A Theatre of a History: Major Themes in Early African-American Theater and their Relations with the History
Keywords:African-American Theater, Slavery, Black Nationalism, Harlem, Colonization, Equity, Justice
Although it is not the first literary type that comes to mind related to African-American literature, the drama has become an important form of black self-expression. The black theater, modernized with time and adapted to the popular formats of the era, has achieved rapid development in the after-slavery period. The Harlem Renaissance was especially a booming era in this respect. This genre sometimes appears as a reinterpretation of the classics like Shakespeare's works with a black point of view, but most often it appears as exclusive works, belonging to, and produced for black people. Black Nationalism, mentioned in this case, is a theme frequently used in theatrical works. Besides, subjects such as slavery, which blacks have suffered from for many years; their search for rights due to the unfair practices they have endured; the utopia of a new beginning as free blacks in another country; and the lives of historical personalities that have marked the blacks' struggle for freedom, are also among the themes that the black theater has used most frequently. In this study, the relationship between the history and the theater of blacks in America will be analyzed by exemplifying and discussing major themes used in the early African-American Theatre.
Andrews, W. L. (2001). Turner, Nat. In W. L. Andrews, F. S. Foster, & T. Harris (Eds.), The Concise Oxford Companion to African American Literature (pp. 401–402). Oxford University Press.
Bennett, L. (1993). Before the Mayflower: A History of Black America (6th ed.). Penguin.
Berke, A., Bleil, R. R., Cofer, J., & Davis, D. (2019). Writing the Nation: A Concise Introduction to American Literature—1865 to Present. University of North Georgia Press.
Blake, J. H. (1969). Black Nationalism. The Annals of the American Academy of Political and Social Science, 382(1), 15–25.
Cuddon, J. A. (2013). A Dictionary of Literary Terms and Literary Theory (5th ed.). Penguin Books.
Edis, Z., & Bilem, M. (2019). Harlem Renaissance. Vankulu Sosyal Araştırmalar Dergisi, 3, 35–53.
Edis, Z., & Görmez, A. (2019). ‘Minstrel’ Gösterilerde Siyah Klişe Tipler. In F. Tüminçin & K. Baran (Eds.), SADAB 5th International Social Research and Behavioral Sciences Symposium (pp. 148–154).
Fremon, D. K. (2000). The Jim Crow Laws and Racism in American History. Enslow.
Graham, M. (2004). Introduction. In M. Graham (Ed.), The Cambridge Companion to the African American Novel (pp. 1–13).
Gray, R. (2011). A Brief History of American Literature. Wiley-Blackwell.
Hatch, J. (1987). Some African Influences on the Afro-American Theatre. In E. Hill (Ed.), The Theatre of Black Americans (pp. 13–29). Applause.
Hatch, J. (1991). Two Hundred Years of Black and White Drama. In L. Hamalian & J. V. Hatch (Eds.), The Roots of African American Drama: An Anthology of Early Plays, 1858-1938 (pp. 15–41). Wayne State University Press.
Hay, S. A. (1999). African American Theatre: A Historical and Critical Analysis. Cambridge University Press.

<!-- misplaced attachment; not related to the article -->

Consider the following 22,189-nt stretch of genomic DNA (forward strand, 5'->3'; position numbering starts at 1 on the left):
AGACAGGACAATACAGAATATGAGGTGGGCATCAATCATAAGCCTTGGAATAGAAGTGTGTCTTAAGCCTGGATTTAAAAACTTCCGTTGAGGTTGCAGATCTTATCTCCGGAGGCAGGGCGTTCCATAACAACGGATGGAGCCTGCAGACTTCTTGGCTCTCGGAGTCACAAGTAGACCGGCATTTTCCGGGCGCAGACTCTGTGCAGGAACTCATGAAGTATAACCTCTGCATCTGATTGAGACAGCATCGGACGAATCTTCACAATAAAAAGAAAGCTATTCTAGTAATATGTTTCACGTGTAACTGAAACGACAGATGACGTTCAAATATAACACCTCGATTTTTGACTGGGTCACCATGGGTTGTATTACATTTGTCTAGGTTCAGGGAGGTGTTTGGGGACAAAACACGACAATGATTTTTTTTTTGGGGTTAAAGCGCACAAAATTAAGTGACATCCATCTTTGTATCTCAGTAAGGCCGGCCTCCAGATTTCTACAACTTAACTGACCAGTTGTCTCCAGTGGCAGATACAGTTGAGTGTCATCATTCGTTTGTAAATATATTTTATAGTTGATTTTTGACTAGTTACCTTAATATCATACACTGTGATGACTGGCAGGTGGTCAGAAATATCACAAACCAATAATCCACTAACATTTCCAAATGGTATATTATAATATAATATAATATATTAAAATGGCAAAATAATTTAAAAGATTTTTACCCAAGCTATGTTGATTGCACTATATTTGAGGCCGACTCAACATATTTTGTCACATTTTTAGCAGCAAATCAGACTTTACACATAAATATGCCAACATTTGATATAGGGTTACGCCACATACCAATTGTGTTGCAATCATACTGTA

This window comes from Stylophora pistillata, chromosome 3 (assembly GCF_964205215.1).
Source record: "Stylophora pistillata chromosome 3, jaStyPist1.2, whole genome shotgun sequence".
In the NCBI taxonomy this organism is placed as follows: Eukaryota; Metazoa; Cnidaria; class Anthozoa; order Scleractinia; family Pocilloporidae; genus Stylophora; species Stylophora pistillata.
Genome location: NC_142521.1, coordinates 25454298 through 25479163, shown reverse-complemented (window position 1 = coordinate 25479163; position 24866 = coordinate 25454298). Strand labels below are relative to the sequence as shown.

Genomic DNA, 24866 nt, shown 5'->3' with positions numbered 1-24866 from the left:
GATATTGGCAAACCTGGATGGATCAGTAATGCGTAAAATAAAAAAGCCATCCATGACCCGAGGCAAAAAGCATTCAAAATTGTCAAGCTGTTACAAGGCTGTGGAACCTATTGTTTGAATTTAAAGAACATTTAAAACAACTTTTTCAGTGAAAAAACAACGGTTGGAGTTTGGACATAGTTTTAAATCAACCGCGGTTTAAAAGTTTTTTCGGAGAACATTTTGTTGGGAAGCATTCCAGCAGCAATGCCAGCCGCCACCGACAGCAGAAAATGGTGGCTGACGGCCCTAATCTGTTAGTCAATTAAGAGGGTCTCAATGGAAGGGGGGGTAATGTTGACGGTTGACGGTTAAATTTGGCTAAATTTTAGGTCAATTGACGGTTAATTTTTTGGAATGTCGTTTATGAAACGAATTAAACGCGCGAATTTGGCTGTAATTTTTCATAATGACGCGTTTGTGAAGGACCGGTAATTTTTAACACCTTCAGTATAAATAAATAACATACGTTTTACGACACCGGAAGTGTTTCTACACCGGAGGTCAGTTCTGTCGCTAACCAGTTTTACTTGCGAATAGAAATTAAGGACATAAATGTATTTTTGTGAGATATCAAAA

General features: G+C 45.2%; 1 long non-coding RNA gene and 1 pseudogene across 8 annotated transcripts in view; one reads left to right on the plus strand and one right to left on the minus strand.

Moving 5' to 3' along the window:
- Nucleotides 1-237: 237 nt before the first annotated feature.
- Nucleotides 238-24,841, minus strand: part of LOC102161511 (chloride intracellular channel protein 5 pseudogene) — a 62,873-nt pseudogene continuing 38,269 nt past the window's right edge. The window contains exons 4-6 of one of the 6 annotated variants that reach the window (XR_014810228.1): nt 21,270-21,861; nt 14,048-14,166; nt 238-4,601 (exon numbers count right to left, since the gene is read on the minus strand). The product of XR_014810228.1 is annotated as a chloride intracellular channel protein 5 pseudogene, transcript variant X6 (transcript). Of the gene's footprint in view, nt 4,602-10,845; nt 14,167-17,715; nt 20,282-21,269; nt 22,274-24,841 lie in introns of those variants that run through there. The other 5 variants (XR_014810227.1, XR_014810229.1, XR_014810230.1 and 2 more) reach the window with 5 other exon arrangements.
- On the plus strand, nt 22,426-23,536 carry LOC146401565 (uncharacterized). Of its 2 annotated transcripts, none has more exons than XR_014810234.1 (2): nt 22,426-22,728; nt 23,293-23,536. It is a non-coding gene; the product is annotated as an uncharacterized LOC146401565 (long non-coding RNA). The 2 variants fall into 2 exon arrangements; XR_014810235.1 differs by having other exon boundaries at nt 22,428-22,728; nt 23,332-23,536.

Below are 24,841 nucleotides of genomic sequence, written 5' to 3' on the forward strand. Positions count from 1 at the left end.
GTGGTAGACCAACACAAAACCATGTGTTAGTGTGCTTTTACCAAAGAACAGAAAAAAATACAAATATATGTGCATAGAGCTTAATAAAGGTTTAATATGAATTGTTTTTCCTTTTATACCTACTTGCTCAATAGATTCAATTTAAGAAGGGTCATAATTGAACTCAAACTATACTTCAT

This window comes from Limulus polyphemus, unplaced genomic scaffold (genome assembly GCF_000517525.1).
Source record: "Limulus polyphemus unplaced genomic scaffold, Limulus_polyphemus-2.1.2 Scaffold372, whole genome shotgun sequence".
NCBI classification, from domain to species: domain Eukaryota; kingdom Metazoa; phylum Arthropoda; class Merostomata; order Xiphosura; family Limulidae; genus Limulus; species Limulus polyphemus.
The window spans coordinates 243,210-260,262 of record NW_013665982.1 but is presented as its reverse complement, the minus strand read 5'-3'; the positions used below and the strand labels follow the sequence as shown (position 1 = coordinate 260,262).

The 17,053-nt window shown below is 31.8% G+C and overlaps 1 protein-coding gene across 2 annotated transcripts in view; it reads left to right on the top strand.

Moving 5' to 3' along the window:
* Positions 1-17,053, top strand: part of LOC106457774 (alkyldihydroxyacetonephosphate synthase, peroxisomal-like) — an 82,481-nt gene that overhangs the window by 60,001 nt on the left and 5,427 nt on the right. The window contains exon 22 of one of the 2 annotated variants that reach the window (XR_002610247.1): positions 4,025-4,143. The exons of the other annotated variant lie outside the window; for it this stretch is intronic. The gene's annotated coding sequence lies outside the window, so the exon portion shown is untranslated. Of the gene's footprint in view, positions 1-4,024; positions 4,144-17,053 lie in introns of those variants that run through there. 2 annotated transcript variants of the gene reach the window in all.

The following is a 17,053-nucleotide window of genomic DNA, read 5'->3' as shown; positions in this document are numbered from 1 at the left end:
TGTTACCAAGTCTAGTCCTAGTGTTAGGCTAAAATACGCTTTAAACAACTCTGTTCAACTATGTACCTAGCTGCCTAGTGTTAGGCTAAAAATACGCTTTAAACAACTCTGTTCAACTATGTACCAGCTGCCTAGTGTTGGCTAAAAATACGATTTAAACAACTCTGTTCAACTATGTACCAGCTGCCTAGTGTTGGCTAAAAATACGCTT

Hill, E. (1986). The Revolutionary Tradition in Black Drama. Theatre Journal, 38(4), 408.
Hill, E. (1987). Introduction. In E. Hill (Ed.), The Theatre of Black Americans (pp. 1–11). Applause.
Hughes, L., & Duffy, S. (2000). The Political Plays of Langston Hughes. Southern Illinois University Press.
Krasner, D. (2002). A Beautiful Pageant: African American Theatre, Drama, and Performance in the Harlem Renaissance, 1910–1927. Palgrave Macmillan.
Lapsansky-Werner, E. J., & Bacon, M. H. (2005). Back to Africa: Benjamin Coates and the Colonization Movement in America, 1848-1880 (E. J. Lapsansky-Werner & M. H. Bacon (eds.)). The Pennsylvania State University Press.
Mayo, S. M. (2019). Black Theatre History Plays: Remembering, Recovering, Re- Envisioning. In A. P. Kathy, L. R. Sandra, A. C. Renée, & F. D. Thomas (Eds.), The Routledge Companion to African American Theatre and Performance (pp. 29–33). Routledge.
Muzorewa, G. P. (2007). Black Nationalism. In W. Samuels (Ed.), Encyclopedia of African American Literature (pp. 53–54). Facts On File.
NAACP Foundation. (n.d.). About the NAACP: Our Mission. Retrieved May 12, 2020, from https://www.naacp.org/about-us/
Nadler, P. (2002). Black Theatre. In C. Chambers (Ed.), The Continuum Companion to Twentieth Century Theatre (pp. 92–96). Continuum.
Shields, J. C. (2001). Colonial and Early National Eras. In W. L. Andrews, F. S. Foster, & T. Harris (Eds.), The Concise Oxford Companion to African American Literature (pp. 457–461). Oxford University Press.
Turner, D. T. (1987). Langston Hughes as Playwright. In E. Hill (Ed.), The Theatre of Black Americans (pp. 136–147). Applause.
Vanspanckeren, K. (1994). Outline of American Literature. US Department of State.
Wallenfeldt, J. (2011). The Black Experience in America: From Civil Rights to the Present. Britannica Educational.
Wallis, M. (2002). Pageant. In C. Chambers (Ed.), The Continuum Companion to Twentieth Century Theatre (pp. 579–581). Continuum.
How to Cite
Copyright (c) 2020 International Journal of Social, Political and Economic Research
This work is licensed under a Creative Commons Attribution-NonCommercial-NoDerivatives 4.0 International License.